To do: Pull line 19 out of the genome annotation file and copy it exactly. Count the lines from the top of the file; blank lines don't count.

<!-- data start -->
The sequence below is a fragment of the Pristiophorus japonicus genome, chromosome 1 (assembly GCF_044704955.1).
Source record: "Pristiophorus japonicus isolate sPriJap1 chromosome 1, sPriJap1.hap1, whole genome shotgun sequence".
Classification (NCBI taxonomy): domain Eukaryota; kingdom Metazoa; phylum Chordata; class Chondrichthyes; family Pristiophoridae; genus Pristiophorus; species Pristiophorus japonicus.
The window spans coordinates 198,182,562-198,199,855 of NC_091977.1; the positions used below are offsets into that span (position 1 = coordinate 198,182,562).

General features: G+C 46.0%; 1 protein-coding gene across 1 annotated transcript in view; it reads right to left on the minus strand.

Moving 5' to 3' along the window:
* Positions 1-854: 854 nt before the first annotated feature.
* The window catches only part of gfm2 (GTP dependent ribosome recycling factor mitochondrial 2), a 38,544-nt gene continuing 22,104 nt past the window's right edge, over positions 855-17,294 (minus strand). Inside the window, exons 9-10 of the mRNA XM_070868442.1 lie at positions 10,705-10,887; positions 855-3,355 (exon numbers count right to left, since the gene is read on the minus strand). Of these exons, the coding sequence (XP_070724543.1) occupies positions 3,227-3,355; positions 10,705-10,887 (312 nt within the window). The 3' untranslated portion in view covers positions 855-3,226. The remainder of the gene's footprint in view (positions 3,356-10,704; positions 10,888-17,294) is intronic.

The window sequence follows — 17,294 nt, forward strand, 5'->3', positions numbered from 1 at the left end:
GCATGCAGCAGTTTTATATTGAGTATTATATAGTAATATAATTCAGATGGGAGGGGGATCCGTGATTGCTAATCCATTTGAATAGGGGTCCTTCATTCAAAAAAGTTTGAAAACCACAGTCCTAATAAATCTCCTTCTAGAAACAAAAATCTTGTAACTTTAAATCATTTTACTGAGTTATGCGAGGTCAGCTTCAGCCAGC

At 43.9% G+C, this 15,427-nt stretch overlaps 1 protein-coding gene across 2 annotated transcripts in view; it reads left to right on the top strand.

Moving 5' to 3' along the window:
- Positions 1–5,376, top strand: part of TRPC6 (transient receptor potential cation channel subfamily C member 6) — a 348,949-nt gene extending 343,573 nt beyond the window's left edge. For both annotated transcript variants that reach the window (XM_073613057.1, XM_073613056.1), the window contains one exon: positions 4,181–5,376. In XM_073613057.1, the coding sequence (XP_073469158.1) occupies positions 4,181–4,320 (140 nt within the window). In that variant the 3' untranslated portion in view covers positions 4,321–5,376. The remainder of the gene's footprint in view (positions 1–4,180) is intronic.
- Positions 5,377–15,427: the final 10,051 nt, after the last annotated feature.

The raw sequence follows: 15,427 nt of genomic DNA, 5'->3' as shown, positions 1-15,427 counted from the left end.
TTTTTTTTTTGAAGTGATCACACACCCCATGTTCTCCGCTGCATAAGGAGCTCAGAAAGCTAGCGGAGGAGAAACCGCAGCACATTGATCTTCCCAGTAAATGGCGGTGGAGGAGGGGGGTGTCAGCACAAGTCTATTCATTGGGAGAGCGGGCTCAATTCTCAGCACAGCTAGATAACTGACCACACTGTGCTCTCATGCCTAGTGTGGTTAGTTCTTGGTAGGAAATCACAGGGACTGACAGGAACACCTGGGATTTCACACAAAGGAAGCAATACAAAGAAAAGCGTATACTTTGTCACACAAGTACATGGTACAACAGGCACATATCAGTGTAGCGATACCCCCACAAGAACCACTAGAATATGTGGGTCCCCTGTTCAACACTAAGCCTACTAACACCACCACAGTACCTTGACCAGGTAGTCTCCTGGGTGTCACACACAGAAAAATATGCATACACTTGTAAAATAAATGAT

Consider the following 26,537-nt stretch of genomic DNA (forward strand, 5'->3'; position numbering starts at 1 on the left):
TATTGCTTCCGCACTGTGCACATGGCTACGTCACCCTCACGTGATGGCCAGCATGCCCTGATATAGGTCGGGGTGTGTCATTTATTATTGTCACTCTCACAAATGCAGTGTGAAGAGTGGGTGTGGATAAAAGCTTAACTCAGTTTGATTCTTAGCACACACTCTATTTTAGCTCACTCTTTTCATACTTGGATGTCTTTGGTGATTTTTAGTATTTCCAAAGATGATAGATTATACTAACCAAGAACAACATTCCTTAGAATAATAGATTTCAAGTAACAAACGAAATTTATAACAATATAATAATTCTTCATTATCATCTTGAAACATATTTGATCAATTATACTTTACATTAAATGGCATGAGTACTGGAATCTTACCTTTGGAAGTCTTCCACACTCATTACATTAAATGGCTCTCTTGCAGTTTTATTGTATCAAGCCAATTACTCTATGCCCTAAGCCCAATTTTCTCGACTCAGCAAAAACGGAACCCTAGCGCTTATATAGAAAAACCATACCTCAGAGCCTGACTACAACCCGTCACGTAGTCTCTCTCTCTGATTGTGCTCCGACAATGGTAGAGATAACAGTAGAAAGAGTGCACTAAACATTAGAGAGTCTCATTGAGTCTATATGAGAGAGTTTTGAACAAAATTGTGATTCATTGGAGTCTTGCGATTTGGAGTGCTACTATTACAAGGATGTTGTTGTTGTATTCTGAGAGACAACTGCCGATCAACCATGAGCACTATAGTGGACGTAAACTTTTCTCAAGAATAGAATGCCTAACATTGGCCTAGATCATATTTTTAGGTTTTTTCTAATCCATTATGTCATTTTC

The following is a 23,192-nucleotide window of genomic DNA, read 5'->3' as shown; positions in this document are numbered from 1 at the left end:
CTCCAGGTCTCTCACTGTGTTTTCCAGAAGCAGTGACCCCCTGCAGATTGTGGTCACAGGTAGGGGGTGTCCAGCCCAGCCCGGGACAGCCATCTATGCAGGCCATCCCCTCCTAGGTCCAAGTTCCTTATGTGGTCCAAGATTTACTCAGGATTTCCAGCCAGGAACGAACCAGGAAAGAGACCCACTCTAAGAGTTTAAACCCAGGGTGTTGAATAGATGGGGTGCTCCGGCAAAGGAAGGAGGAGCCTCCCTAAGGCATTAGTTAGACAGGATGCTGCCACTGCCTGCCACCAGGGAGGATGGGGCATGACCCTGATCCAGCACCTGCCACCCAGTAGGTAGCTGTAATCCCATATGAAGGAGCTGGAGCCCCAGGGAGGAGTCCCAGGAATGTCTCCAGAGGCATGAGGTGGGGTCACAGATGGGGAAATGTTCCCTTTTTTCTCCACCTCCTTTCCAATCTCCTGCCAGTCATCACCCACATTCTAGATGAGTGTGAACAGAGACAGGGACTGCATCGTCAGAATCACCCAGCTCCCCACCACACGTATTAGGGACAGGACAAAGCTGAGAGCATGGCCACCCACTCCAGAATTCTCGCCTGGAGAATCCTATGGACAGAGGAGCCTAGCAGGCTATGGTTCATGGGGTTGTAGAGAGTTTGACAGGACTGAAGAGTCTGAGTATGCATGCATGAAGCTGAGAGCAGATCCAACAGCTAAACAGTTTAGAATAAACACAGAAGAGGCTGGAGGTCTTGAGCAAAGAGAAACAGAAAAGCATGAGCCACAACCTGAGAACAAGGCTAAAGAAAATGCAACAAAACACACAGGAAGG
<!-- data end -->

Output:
The following is a 23,192-nucleotide window of genomic DNA, read 5'->3' as shown; positions in this document are numbered from 1 at the left end: